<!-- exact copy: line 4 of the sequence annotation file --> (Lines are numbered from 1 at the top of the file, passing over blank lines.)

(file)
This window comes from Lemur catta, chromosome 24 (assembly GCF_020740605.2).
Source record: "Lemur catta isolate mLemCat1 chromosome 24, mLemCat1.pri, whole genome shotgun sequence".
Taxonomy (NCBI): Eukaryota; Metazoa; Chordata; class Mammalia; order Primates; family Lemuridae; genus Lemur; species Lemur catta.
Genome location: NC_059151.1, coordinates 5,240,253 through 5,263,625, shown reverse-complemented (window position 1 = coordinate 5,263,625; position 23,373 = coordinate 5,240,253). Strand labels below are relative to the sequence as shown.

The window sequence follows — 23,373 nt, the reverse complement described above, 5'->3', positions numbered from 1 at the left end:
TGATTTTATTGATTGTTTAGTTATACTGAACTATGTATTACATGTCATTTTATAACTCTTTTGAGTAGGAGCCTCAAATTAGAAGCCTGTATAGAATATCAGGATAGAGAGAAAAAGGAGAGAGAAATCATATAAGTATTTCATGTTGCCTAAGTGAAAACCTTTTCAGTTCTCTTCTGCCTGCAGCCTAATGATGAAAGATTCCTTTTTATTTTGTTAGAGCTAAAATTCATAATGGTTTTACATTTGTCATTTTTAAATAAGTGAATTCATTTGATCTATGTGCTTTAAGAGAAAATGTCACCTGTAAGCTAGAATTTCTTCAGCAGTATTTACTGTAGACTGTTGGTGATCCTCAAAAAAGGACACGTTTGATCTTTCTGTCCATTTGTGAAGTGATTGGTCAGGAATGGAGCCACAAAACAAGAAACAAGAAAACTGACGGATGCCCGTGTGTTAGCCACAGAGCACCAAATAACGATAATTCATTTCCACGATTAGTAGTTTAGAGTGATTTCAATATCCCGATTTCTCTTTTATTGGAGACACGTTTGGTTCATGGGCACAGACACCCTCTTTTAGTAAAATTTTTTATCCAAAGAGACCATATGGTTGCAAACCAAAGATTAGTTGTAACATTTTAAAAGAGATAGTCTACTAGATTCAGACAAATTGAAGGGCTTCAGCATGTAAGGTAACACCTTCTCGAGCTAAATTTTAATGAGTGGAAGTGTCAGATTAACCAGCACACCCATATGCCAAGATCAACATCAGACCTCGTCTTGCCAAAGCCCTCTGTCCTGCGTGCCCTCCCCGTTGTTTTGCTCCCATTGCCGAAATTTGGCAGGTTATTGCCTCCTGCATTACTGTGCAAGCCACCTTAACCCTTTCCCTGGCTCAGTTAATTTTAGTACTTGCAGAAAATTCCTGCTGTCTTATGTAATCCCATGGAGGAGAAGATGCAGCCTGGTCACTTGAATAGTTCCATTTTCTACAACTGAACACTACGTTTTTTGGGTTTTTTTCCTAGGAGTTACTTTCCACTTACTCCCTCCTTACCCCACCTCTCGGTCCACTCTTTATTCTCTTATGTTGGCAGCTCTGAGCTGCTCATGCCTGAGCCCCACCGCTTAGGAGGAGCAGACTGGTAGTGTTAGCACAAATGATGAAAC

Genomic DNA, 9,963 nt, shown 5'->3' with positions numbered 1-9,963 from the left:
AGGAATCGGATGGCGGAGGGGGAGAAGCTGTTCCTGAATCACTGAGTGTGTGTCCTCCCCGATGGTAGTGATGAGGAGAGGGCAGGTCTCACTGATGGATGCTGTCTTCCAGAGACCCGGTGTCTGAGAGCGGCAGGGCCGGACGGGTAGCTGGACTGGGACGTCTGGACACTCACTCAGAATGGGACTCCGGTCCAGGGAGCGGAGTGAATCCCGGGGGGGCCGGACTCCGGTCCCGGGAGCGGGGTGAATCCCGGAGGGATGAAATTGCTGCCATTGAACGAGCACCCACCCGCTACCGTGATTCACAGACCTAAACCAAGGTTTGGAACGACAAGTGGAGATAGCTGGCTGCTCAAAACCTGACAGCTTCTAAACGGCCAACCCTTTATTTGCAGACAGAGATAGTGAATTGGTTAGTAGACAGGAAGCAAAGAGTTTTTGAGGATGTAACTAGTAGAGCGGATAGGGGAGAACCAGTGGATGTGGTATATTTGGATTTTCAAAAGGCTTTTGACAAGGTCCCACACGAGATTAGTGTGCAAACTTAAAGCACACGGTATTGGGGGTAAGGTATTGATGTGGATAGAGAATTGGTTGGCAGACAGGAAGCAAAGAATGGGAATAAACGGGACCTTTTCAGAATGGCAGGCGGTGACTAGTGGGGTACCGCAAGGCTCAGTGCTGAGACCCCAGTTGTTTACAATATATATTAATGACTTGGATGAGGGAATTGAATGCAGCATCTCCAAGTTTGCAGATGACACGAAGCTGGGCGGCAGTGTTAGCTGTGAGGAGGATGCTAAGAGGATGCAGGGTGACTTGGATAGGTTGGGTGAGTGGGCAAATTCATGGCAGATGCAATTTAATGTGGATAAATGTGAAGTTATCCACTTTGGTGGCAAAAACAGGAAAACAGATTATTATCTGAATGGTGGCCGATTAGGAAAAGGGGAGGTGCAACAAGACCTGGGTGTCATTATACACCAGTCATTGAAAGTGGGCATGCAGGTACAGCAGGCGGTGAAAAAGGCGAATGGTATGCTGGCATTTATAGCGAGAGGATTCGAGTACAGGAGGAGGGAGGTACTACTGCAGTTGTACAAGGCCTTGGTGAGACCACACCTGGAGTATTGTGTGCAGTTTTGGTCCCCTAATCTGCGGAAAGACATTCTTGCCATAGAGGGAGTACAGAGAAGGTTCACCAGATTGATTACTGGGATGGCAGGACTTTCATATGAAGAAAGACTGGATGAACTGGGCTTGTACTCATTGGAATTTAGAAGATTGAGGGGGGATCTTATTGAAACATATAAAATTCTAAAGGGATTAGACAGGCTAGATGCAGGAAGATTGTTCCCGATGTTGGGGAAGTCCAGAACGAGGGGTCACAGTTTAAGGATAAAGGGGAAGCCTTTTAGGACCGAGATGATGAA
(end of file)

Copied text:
Genome location: NC_059151.1, coordinates 5,240,253 through 5,263,625, shown reverse-complemented (window position 1 = coordinate 5,263,625; position 23,373 = coordinate 5,240,253). Strand labels below are relative to the sequence as shown.